Allegrini 2018

Wine and expensive energy. Which weighs more indirectly, but also on farm bills

Higher electricity prices (averaging +300%) affect bottles and labels the most. And on purchasing power, which means less consumption …
Bottles in the cellar (Ph: LuismiSanchez via Unsplash)

Among Italian producers, energy, at least until now, has never been a cost item to pay too much attention to. Substantially stable in prices in recent years, electricity (above all) and gas (to a decidedly marginal extent) account for between 5% and 10% of the total costs faced by wineries, many of which, especially if they are large, have long since focused on photovoltaics, producing at least part (but in some cases even 100%) of their energy needs, further lowering this percentage (which for the agricultural part alone, in many cases, is around, on average, 2-3% of the company’s costs). The energy emergency, thus, in the wine sector, at least in a direct way, is being felt less than in other production sectors, which are decidedly more energy-intensive, although the doubling, if not tripling, of bills is beginning to cause concern even among wine entrepreneurs, who are expecting a last effort on the part of the government, perhaps by decoupling the price of gas from that of renewables, and providing for a cap on the price of energy as already announced in other European countries. The real problems, looking at the long term, will concern the erosion of consumer purchasing power: if the recovery of tourism, domestic and international, has supported consumption so far, the end of summer will be the real test. Restaurants, bars and hotels are already facing unprecedented increases in operating costs, with price increases on menus effectively inevitable. At the same time, between bills and inflation, Italian families are facing months of renunciation, with cuts expected both in the shopping cart and in eating out. The effects of which, evidently, will also fall on the wine supply chain, which, until now, has managed to contain price increases in raw materials and energy itself with price increases well below the level of inflation. Thus, at WineNews, the analysis of some of the most important entrepreneurs in Italian wine.
“Energy”, Ernesto Abbona, at the helm of Marchesi di Barolo, in the heart of Barolo, tells WineNews, “until now has not been a cost item to pay too much attention to, we have always used it sparingly, wasting is not in the nature of farmers. Yet, now the costs have exploded, and they continue to rise almost week by week, making a constant comparison with 2021 essential, which has caused us to do some important thinking. The only solution we have, at the moment, is photovoltaics, and once we have replaced all the light bulbs with LEDs, and in air conditioners with heat pump ones, the only two things you can’t control are heating and cooling, the biggest items of expenditure in terms of energy. All this has a cost, and we have to take it into account, although until now it has been a secondary variable whose price was stable. Costs that affect every other supply chain, spilling over into the prices of materials such as glass and cardboard, which increase from month to month. More than procurement at the beginning of the year, there was little we could do”.
“All these price increases”, Ernesto Abbona continues, “we cannot always to pass them on to our customers. Moreover, for companies like ours, which revolve around aged wines, which we are going to sell in a few years, the erosion of marginality is higher, and it erodes liquidity, if you have not been good at setting aside savings and raw materials. The scenario is not rosy, but the hopeful thing is that the market, at the moment, seems healthy, as does tourism in the territories. Difficult also to make predictions, we hope for state intervention to calm prices, starting with industry, otherwise we risk losing competitiveness with foreign countries and dumping increases on the shopping cart. The price problem will have to be addressed with suppliers in the coming months: as Marchesi di Barolo we have very marginal Gdo sales, but those who work in that channel will find it more difficult. Working with the horeca is different; it is easier to find a compromise. Difficult, in the short term, to change the way of working from one day to the next: at the technological level it would involve new investments and would be solutions for which it would take months”, Ernesto Abbona concludes.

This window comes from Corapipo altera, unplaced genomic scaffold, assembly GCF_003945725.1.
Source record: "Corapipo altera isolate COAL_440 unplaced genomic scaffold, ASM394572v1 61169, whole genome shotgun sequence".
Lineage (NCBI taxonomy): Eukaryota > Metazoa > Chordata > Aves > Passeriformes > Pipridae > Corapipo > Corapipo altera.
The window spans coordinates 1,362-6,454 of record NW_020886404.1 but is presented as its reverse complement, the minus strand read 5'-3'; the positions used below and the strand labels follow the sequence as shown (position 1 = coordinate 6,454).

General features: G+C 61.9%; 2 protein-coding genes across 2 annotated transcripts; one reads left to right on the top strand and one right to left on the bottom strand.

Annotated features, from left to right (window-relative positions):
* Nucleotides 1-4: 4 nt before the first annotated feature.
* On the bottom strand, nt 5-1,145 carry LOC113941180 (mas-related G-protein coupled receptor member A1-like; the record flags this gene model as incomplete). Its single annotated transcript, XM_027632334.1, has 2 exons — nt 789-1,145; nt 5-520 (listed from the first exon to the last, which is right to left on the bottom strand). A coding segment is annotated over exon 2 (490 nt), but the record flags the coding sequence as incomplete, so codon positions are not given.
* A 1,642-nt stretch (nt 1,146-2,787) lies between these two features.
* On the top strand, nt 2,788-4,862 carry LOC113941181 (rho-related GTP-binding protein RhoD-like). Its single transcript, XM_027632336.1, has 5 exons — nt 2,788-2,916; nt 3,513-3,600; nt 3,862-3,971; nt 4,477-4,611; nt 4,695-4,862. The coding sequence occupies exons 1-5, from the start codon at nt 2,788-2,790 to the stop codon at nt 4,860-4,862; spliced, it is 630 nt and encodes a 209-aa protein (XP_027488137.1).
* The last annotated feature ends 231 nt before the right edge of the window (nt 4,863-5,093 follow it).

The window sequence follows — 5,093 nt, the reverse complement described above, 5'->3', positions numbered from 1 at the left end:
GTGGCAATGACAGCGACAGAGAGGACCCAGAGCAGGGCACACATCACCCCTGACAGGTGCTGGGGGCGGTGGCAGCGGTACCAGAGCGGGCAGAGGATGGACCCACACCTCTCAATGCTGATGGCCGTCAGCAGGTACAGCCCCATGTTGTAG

From one end of the Peninsula to the other, Alessio Planeta, the soul with his cousin Francesca and brother Santi of one of the symbolic wineries of the Sicilian wine renaissance, condenses in a few words all the complexity of the moment. “The contract with our supplier is blocked until the end of 2022, and in the meantime we have been running for cover by reinforcing alternative energies, such as solar panels. Ours is quite an energy-intensive business, especially in the summer, because we need electricity to cool the cellar and grapes during harvest. The numbers are fluctuating, but there is no doubt that these increases eat up several percentage points of our profitability. We are trying to prevent future setbacks by bargaining prices for 2023: the increase in energy costs, primarily the result of speculation, will have to stop at some point, or companies will go out of business. In the end, we are perhaps one of the few sectors that can still afford to pay these price increases; the problems are quite different if we think, for example, of the restaurant industry, which is often in danger of raising the white flag. We hope that a balance will be found”, says Alessio Planeta again, “but this is not a dynamic that the state can manage, it is a bubble that must necessarily deflate, because then it erodes the marginality built, with some effort, elsewhere, leading to inevitable price increases on price lists. I hope the shock will lead us farmers to work in a different way, focusing on energy autonomy, which is absolutely feasible, especially with the Pnrr calls and funds. There is optimism, however, because consumption is fine, but the real test will be the winter, with cost increases in sectors and countries that are far more energy intensive than we are. There are pockets of important savings, starting with lowering thermostats, provided Italians, responsibly, agree to do so”, concludes Alessio Planeta.